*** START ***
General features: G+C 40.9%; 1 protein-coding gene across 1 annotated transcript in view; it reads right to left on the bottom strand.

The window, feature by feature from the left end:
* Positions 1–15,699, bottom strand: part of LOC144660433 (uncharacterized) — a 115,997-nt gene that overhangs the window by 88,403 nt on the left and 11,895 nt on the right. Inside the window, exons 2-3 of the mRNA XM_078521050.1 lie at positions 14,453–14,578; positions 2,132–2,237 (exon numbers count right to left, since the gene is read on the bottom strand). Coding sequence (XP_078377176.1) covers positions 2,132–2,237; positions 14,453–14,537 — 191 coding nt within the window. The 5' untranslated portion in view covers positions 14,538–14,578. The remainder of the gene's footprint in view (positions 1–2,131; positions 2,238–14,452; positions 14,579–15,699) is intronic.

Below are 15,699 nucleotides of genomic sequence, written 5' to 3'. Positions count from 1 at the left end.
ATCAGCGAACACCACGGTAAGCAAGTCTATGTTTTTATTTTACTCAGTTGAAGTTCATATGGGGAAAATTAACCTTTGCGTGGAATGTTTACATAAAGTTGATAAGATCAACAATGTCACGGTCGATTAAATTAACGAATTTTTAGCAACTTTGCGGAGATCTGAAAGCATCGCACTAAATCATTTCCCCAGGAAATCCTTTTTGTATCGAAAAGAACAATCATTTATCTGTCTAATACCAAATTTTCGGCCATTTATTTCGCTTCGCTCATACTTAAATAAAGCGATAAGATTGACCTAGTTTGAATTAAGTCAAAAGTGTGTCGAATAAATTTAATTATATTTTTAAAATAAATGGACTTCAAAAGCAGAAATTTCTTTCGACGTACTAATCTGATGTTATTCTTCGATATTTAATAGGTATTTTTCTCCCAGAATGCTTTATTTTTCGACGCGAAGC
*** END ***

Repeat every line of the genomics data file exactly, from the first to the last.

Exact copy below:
General features: G+C 40.9%; 1 protein-coding gene across 1 annotated transcript in view; it reads right to left on the bottom strand.

The window, feature by feature from the left end:
* Positions 1–15,699, bottom strand: part of LOC144660433 (uncharacterized) — a 115,997-nt gene that overhangs the window by 88,403 nt on the left and 11,895 nt on the right. Inside the window, exons 2-3 of the mRNA XM_078521050.1 lie at positions 14,453–14,578; positions 2,132–2,237 (exon numbers count right to left, since the gene is read on the bottom strand). Coding sequence (XP_078377176.1) covers positions 2,132–2,237; positions 14,453–14,537 — 191 coding nt within the window. The 5' untranslated portion in view covers positions 14,538–14,578. The remainder of the gene's footprint in view (positions 1–2,131; positions 2,238–14,452; positions 14,579–15,699) is intronic.

Below are 15,699 nucleotides of genomic sequence, written 5' to 3'. Positions count from 1 at the left end.
ATCAGCGAACACCACGGTAAGCAAGTCTATGTTTTTATTTTACTCAGTTGAAGTTCATATGGGGAAAATTAACCTTTGCGTGGAATGTTTACATAAAGTTGATAAGATCAACAATGTCACGGTCGATTAAATTAACGAATTTTTAGCAACTTTGCGGAGATCTGAAAGCATCGCACTAAATCATTTCCCCAGGAAATCCTTTTTGTATCGAAAAGAACAATCATTTATCTGTCTAATACCAAATTTTCGGCCATTTATTTCGCTTCGCTCATACTTAAATAAAGCGATAAGATTGACCTAGTTTGAATTAAGTCAAAAGTGTGTCGAATAAATTTAATTATATTTTTAAAATAAATGGACTTCAAAAGCAGAAATTTCTTTCGACGTACTAATCTGATGTTATTCTTCGATATTTAATAGGTATTTTTCTCCCAGAATGCTTTATTTTTCGACGCGAAGC